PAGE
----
Twenty years ago this week, six men orbited Earth aboard Shuttle Endeavour on one of the most complex research flights ever conducted in the program’s 30-year history. With such a large number of payloads aboard, it was imperative for the STS-77 crew—Commander John Casper, Pilot Curt Brown, and Mission Specialists Andy Thomas, Dan Bursch, Mario Runco, and Canada’s Marc Garneau—to begin activating as many experiments as possible on the first day of their 10-day flight. As described in yesterday’s AmericaSpace history article, STS-77 was tasked with a multitude of experiments in the commercial Spacehab-4 laboratory and the deployment and retrieval of as many as four free-flying satellite payloads. Launch was originally targeted for 16 May 1996, but was pushed back to the 19th, since the earlier date was not available to NASA on the Eastern Range schedule. The crew had been training for the mission for almost a year, having been assigned in June 1995, and took their seats aboard Endeavour for an early-morning liftoff at 6:30 a.m. EDT.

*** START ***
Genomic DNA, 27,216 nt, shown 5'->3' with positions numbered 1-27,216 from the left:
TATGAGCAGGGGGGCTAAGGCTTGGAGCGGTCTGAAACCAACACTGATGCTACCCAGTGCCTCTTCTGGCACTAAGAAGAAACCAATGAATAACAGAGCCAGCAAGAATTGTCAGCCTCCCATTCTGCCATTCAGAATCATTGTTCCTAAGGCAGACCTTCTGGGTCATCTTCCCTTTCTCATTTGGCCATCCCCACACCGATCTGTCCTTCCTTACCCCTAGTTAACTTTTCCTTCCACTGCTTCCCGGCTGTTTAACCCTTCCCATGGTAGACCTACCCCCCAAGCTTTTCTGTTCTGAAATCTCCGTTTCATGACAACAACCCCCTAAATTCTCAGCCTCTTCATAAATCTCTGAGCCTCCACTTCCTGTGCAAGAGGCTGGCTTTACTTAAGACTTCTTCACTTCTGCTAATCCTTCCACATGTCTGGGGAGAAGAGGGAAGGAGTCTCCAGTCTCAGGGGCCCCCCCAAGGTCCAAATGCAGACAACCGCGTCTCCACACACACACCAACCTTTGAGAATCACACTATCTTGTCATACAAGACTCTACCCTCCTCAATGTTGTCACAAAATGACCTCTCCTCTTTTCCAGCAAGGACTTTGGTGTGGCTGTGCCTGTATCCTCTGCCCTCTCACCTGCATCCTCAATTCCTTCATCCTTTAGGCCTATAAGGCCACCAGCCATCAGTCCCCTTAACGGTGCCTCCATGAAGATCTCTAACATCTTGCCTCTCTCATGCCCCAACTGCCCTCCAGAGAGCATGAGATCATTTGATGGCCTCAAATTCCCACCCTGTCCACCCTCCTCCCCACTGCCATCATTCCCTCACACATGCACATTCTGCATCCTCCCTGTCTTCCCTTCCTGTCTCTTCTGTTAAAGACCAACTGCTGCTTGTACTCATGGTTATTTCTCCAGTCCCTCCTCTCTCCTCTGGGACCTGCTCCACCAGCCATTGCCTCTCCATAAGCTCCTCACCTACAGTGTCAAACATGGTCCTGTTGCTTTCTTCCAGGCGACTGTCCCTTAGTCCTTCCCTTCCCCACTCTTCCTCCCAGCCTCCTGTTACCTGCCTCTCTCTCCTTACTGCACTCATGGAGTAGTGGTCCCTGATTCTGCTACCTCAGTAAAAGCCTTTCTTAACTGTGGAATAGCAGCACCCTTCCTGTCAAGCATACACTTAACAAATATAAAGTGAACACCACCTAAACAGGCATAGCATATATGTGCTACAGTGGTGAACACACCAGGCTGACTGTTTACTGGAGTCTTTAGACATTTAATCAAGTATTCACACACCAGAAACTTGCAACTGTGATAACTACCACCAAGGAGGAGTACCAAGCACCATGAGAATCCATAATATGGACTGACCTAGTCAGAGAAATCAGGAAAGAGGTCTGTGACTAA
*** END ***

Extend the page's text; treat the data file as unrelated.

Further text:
“Really an amazing and wonderful experience,” was the opinion of first-time flier Andy Thomas, an Australian-born U.S. astronaut, who was seated on Endeavour’s flight deck for ascent. “I could look out the overhead windows with a wrist-mirror. I could see the flame in the flame trench, prior to liftoff; I could see the flash of the [Solid Rocket Booster] ignition; and then feel the lurch as we were accelerated upwards.”
Continue reading ‘An Amazing and Wonderful Experience’: 20 Years Since STS-77’s Record-Setting Rendezvous Mission (Part 2)